Wednesday, August 12, 2009

500 Days of Summer!

Growing up in an age of extreme technological evolution and influence has created an Industrial Revolution with a 21st Century twist on my generation. And, by my generation I mean anyone aged 18 to 25.

This revolution has had it's goods (AIM, iPhones, iPods, super computer cellphones, etc...) and bads (general feeling of obsoleteness, lack of passions or cares, rampant materialism, etc...) to which I am certain the bads have outweighed the goods (call me Romantic, I don't care). This horrible imbalance has created a shift in romance among todays youth. A shift that I don't understand and still trying to figure out. Luckily, a film like 500 Days of Summer has been created to perfectly execute and display the "Tech Generation"'s views on love and romance.

500 Days of Summer is not just an excellently communicative and creatively written story, it's a very well thought out and thoroughly made film. Finally, a director (Marc Webb) has arrived who still cares about the essential and unique aspect of cinema of being able to replicate and further tell the story at hand through aspects such as costumes and mise-en-scene (what is put in the frame).

The story is about Summer and Tom. A boy meets girl but not a normal one, as the narrator will explain to you (this film, by the way, has an excellent balance between narration and character dialogue. Nearly perfect.). Summer believes love is fake, Tom believes thoroughly in it as well as fate. Tom, represents the old kind of romance, the one that's dying, the one that people of a technologically-limited generation grew up with and existed in. Summer represents the new romance that has confused the hell out of me as well our Tom.

Summer is fickle and teasing. Yet, when she's on she's on and when she's off, well, she's dead fucking off. The two blossom a romance despite her warning of only wanting something casual. What is casual? What is not casual? How is this difference defined? Is it by emotional investment? Time investment? Is it strictly one sided or does it have to be mutual? Either way, Summer knows what she wants.

She wants the good without the bad. She wants the pleasure of being loved by someone, the unique feeling of being special and appreciated, without the risk of failure, or disaster. This is shown by the influence her parents divorce has had on her (another side effect of being part of the Tech Generation: 50% divorce failure/success rate.). This not only want but execution of the act of only giving enough to reap the benefits and keeping enough to save yourself if it goes to shit may seem universal, but has lead to much conflict in relationships; as displayed in this film.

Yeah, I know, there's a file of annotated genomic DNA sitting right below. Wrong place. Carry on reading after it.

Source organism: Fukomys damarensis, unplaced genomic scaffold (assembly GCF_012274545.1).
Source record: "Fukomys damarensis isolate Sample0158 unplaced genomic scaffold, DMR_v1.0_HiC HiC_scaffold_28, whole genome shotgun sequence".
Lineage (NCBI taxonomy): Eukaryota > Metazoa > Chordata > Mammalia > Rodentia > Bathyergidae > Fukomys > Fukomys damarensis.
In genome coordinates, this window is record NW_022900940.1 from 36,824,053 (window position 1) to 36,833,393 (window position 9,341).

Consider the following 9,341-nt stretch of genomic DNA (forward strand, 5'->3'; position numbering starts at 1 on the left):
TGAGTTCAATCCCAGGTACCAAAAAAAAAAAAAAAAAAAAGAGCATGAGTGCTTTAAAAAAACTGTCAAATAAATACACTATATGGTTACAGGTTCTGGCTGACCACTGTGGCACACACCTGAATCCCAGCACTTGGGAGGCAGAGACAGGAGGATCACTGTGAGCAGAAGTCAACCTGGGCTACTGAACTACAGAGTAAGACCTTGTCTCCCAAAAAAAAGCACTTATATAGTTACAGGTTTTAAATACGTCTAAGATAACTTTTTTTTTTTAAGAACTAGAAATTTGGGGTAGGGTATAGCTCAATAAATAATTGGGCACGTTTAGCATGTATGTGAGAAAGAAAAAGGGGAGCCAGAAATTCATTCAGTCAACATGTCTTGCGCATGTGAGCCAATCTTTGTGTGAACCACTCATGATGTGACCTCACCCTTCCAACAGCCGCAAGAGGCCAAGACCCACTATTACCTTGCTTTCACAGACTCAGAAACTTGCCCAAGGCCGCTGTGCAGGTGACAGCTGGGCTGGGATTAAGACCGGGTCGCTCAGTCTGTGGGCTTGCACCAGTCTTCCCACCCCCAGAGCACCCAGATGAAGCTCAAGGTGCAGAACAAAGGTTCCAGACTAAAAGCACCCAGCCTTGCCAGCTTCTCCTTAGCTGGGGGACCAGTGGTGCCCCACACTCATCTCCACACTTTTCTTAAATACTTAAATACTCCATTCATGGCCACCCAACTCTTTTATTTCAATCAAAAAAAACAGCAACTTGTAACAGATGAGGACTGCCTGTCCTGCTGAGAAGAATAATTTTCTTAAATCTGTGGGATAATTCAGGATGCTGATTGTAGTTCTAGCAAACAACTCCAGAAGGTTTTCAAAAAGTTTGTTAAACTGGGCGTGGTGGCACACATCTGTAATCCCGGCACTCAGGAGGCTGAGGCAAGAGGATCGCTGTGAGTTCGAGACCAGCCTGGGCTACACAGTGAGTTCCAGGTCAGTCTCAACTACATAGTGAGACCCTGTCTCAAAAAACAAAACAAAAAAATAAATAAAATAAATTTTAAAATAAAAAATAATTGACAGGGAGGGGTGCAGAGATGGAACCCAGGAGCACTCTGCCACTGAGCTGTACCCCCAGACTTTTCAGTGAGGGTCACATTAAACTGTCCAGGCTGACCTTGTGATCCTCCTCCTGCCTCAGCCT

Tom is much more old fashioned: You can't treat somebody special without being a couple. Friends don't just hold hands in Ikea, have shower sex and sleep overs. Tom thinks they're a couple. Tom gets his heart broken because in this situation girls will bring up the theory of being "just friends".

My ass.

Apparently the shift in romance has created a shift in what's Platonic and what is not. Is this culture looser? Or looking for love without hurt? Being special without the worry of losing it?

I sympathize with Tom, while, at the same time, the character arc he goes through and the ending he comes to is satisfying (trying not to reveal too much). He grows, in the end, and two hours later we grow with him. I still may be perplexed by the modern female (as to be expected forever) but this film helps one understand the dynamic between the two modern sexes. And, it does it in a way that fulfills all the classical aspects of the film language. My hat goes off to 500 Days of Summer. It is officially included in my heart as well as artistic Canon.

Monday, June 8, 2009

Hilariously Frightening

Sam Mendes' Away We Go is terrifying. It is also hilarious, heart-felt, touching, intelligent, and inspiring.

The story of a newly pregnant couple (John Krasinksi and Maya Rudolph) who travel the country meeting new friends to find the perfect place to start a family was written by Pulitzer Prize Finalist author Dave Eggers and his wife Vendela Vida. The story, originally, came to me as non dramatic while at the same time incredibly tense. And, I suppose, that's what they wanted.